Friday, March 2, 2018

the handmaid's tale

I’ve been thinking a lot about how I feel about the Handmaid's Tale by Margaret Atwood. My response to her work has been very middle of the road, which is difficult for me.

When I read a story, I usually like it or dislike it. So my ratings are usually based on how much I either liked or disliked the writing. This book somehow did not fall into this kind of rating system.

I gave the book three stars out of five. The book was never going to be a five star rating because for some reason I loathe dystopian novels of any kind. This means that even if this book was the first dystopian novel to blow my mind, it would STILL have received four stars.

The thing about this book is that it felt like it WAS a story that needed to be told. I’ve read a lot of these kinds of books where, although the story wasn’t for me, I feel like the story IS for a particular group. The Handmaid's Tale is a definitely a cautionary tale on the evils of toxic fundamentalist Christian misogyny. To be clear, this kind of speculative fiction is needed to understand the worst possible outcomes that bloom from ignorance.

That being said, the book is a double narrative which is difficult to follow. Not because it’s confusing perse, but a lot of attention is focused on the details that don’t matter.

I really don’t see how the bizarre attention to the preparation of eggs helped the story. A detail like this didn’t give me the ‘feels’ that I assume Atwood wanted me to feel. It honestly felt like a how-to from an old pioneering book. It felt like some sort of misguided attempt to subconsciously refer to female fertility. It felt like a way to try to show monotony in a failed poetic narrative. I wouldn’t have an issue with this, IF Atwood would have explained other things in the same attention to detail.

So let me list what I would have liked explained to me. These things would have taken this book from a rating of three (very dry) stars to four (very intrigued) stars.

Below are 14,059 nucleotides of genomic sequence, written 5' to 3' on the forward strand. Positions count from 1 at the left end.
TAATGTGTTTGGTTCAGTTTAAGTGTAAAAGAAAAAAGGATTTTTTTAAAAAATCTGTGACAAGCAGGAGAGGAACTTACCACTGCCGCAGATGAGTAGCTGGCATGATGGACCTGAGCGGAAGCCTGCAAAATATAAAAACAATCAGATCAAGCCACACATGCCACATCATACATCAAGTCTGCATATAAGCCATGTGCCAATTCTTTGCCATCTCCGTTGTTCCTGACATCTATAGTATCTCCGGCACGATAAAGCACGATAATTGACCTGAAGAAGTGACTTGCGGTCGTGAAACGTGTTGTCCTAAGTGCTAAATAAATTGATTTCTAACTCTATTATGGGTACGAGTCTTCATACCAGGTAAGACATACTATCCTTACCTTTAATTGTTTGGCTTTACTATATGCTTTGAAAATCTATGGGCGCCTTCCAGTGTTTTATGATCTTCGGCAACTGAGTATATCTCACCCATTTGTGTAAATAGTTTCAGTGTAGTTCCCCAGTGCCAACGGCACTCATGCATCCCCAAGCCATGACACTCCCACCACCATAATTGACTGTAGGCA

1. How did this Puritanist society evolve so quickly?
  2. What circumstances allowed the extremely improbable gunning down of the ruling government officials at the Presidents Day Massacre?
  3. The book suggests there was very little rioting? Why? Is this to infer that society had become so apathetic?
  4. What was the state of all nations? What was happening in let’s say in Japan? Was it just the United States that had become so twisted? We know that Japanese tourists came to take pictures, why would a staunch society let them visit in the first place?
  5. Why were birth rates suddenly so low? Was it radiation? Was it syphilis? Was the reason even scientifically identified in this backwards world?
  6. In a world where the birth of healthy babies are so important as to create a breeding class, why would men risk the lives of these babies with nearly archaic birthing practices?
  7. Why did the narrator seem to lack believable anguish for the loss of her daughter? Or the rest of her family? Where was the love, the affection, or the memories? Why was the longing for the men around her more important than this?
  8. Was the fragmented writing Atwood’s attempt at forcing you to see this world through a dissociative state? If so, where were the moments of clarity. The periods of feeling everything at once? Or was it just bad writing?
  9. Why did the timeline of three to five years not only change society but seemed to make everyone talk as if they forgot modern language?
  10. Why in the sam hell would you end the book with a situation that is never truly explained? We can assume what happened, but In a world without hope why would Atwood leave rescue up to inference? Also, in a book with such feminist themes wouldn’t it have been more productive if the woman rose up and it was not men who came to the rescue?
Confusion.